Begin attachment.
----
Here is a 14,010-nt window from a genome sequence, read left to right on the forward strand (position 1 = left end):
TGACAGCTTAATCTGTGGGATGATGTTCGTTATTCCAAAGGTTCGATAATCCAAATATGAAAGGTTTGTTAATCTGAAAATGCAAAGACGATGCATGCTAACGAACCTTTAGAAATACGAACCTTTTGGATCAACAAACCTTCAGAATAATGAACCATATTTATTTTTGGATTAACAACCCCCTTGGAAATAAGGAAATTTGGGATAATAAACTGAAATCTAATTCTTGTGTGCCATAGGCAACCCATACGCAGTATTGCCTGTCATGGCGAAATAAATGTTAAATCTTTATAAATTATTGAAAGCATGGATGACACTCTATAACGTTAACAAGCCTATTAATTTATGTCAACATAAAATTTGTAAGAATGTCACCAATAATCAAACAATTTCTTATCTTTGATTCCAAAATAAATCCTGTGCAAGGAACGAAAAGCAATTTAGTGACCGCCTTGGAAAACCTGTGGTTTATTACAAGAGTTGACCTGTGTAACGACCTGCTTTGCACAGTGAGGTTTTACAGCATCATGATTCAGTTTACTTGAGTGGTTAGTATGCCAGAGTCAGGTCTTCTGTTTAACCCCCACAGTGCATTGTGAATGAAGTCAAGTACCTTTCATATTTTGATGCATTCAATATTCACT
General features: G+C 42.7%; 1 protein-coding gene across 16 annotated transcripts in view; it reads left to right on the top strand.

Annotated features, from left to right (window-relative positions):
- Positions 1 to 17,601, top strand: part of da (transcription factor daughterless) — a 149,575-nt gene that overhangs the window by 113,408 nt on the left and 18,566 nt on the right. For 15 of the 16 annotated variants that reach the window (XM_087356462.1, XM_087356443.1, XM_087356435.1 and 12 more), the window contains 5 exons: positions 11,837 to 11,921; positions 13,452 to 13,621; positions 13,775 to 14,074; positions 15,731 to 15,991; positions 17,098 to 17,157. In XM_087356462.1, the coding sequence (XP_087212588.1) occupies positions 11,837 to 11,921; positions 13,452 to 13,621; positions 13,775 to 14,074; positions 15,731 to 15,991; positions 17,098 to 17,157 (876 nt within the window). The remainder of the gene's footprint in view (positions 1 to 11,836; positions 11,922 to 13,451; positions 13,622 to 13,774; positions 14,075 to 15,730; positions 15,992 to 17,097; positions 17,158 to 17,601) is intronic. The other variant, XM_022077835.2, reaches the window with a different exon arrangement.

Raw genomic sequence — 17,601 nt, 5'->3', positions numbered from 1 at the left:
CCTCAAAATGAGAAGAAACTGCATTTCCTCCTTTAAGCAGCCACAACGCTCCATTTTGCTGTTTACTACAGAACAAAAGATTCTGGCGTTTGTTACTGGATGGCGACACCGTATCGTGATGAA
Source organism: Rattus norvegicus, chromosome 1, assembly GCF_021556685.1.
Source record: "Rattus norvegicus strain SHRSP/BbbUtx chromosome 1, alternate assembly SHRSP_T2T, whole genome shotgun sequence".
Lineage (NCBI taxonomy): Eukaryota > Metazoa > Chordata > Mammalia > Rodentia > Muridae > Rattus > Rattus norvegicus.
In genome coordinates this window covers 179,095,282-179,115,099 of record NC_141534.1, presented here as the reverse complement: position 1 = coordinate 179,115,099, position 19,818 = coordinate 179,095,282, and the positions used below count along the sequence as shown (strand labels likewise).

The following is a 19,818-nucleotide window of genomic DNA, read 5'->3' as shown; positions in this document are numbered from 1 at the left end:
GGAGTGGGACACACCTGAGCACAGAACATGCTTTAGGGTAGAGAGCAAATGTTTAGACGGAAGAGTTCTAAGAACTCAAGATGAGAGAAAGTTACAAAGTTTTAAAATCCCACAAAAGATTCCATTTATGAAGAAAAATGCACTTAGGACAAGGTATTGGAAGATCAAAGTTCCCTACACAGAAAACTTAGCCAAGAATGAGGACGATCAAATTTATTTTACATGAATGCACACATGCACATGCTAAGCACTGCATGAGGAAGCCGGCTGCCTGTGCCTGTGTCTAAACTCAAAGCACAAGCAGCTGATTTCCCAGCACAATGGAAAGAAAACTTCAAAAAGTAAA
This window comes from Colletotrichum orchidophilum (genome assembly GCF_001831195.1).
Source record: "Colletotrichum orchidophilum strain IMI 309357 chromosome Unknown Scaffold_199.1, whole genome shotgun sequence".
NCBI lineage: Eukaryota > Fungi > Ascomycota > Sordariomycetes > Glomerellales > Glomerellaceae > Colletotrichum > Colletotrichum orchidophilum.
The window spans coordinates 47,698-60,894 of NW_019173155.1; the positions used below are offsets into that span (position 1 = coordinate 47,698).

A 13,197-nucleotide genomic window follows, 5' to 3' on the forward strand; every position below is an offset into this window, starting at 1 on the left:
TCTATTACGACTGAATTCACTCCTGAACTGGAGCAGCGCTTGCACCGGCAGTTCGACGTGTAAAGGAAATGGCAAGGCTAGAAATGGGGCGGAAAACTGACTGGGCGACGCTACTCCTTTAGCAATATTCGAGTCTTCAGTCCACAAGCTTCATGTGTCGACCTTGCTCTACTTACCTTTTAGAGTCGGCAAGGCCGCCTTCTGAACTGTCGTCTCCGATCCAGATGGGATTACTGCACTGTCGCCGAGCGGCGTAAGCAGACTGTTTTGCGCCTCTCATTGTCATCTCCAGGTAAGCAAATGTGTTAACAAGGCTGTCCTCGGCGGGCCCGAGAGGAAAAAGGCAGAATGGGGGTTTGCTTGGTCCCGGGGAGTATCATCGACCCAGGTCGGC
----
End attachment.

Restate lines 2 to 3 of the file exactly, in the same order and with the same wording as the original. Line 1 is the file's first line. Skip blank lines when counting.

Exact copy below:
TGACAGCTTAATCTGTGGGATGATGTTCGTTATTCCAAAGGTTCGATAATCCAAATATGAAAGGTTTGTTAATCTGAAAATGCAAAGACGATGCATGCTAACGAACCTTTAGAAATACGAACCTTTTGGATCAACAAACCTTCAGAATAATGAACCATATTTATTTTTGGATTAACAACCCCCTTGGAAATAAGGAAATTTGGGATAATAAACTGAAATCTAATTCTTGTGTGCCATAGGCAACCCATACGCAGTATTGCCTGTCATGGCGAAATAAATGTTAAATCTTTATAAATTATTGAAAGCATGGATGACACTCTATAACGTTAACAAGCCTATTAATTTATGTCAACATAAAATTTGTAAGAATGTCACCAATAATCAAACAATTTCTTATCTTTGATTCCAAAATAAATCCTGTGCAAGGAACGAAAAGCAATTTAGTGACCGCCTTGGAAAACCTGTGGTTTATTACAAGAGTTGACCTGTGTAACGACCTGCTTTGCACAGTGAGGTTTTACAGCATCATGATTCAGTTTACTTGAGTGGTTAGTATGCCAGAGTCAGGTCTTCTGTTTAACCCCCACAGTGCATTGTGAATGAAGTCAAGTACCTTTCATATTTTGATGCATTCAATATTCACT
General features: G+C 42.7%; 1 protein-coding gene across 16 annotated transcripts in view; it reads left to right on the top strand.